Wedding Dress Silhouettes

Wedding Dress Silhouettes

Wedding Dress Silhouettes. Mobile Image

Feb 09, 2023

If you are a bride-to-be looking to grow your wedding dress vocabulary and figure out just where you want to start when it comes to finding your dress, you’ve come to the right place! Although, a bride’s friends, family and anyone curious about dresses are welcome here too😉 The amount of wedding dress options may be overwhelming, the vocabulary may be confusing, and the choices may seem endless. We are here to help! The amazing thing about bridal gowns is you may not know what you feel confident in until you are in it, so while we made this list to help you find what you like- we always recommend trying several out!  



Fitted at the waist then flares out to the train like a capital A, hence the name. A-lines are one of the most popular shapes as it is known to be flattering on everyone. They are not quite as poofy as a ballgown. 



Known to many as the princess dress! Fitted at your natural waist with a voluminous skirt. This is the poofiest and most dramatic option there is.



Fitted from the chest to knee, then flares out at the bottom, this shape emphasizes your waist and hips. This is for the girl that wants to flaunt her curves but also have some dramatic flare. 



Slightly more toned down mermaid, the flare starts at the mid-thigh. Think of a trumpet held upside down.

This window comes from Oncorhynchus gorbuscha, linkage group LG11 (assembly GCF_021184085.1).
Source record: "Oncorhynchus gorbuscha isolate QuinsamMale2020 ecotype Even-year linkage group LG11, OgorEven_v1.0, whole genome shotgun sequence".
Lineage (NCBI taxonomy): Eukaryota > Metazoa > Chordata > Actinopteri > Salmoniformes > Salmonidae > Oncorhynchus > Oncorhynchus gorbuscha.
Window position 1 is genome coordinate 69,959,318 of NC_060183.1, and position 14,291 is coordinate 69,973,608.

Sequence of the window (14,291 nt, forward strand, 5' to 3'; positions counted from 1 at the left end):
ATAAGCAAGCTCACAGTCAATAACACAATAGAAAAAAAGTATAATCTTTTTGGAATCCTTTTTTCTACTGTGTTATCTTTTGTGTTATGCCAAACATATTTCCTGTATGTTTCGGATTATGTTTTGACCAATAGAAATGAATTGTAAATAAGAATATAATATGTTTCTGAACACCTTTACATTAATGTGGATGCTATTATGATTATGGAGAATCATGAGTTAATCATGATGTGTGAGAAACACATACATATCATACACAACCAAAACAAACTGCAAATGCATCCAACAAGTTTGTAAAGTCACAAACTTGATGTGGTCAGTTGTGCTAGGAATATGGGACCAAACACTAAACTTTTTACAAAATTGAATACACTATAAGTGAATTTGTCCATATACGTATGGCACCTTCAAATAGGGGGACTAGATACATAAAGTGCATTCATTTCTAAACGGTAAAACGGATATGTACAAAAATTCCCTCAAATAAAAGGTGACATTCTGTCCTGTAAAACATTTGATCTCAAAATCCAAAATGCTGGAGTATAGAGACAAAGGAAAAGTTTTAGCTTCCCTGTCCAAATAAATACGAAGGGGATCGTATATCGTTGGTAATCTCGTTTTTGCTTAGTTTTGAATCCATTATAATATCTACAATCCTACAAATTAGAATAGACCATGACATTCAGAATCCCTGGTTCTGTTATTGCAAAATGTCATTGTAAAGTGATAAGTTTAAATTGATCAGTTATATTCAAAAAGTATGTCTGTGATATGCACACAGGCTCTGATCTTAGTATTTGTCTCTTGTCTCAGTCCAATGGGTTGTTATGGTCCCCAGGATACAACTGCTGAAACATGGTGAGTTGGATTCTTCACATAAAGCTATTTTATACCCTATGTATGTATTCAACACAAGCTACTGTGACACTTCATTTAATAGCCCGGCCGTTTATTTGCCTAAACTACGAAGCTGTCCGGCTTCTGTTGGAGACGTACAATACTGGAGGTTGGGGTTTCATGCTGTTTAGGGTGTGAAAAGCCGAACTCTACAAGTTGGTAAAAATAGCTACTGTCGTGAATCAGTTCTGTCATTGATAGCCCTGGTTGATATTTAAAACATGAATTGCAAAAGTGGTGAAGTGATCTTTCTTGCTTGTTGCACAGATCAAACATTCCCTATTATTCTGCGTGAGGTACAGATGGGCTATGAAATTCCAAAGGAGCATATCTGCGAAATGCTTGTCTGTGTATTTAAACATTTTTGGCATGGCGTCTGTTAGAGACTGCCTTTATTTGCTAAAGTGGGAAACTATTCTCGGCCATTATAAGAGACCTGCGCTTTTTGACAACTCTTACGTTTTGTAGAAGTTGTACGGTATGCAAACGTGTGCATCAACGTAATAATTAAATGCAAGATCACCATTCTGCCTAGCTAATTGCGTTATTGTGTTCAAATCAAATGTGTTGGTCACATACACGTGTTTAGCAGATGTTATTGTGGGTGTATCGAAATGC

Fit and Flare

Fitted from chest to hips. A good balance of a fitted dress with minimal ‘dramatic’ flaring. This is for the girl who wants to show off her curves and loves fitted but also loves the subtle flare of an A-line dress.


Tea Length

This silhouette is going to stop at the ankles and not include a train! For a bride who wants to embrace traditional wedding dress, with a little something different.



Hugs the body and flares out at the legs, but much less than a trumpet or mermaid. Another great if you want to show off your curves, with a little less drama!


You may notice some of these silhouettes have a lot of similarities! To make it a little simpler we think of dresses on scales here. There is a scale of a-line to ballgown and where a gown falls on that scale depends on the fullness of the bottom. 


Mermaid to sheath is a similar scale, what falls in-between depends on how fitted the gown is and how much it flares out at the bottom.  No stylist will judge you for calling a fuller a-line a ballgown (trust me, I've been here a while and I still mix them up on occasion!)



The Adore Squad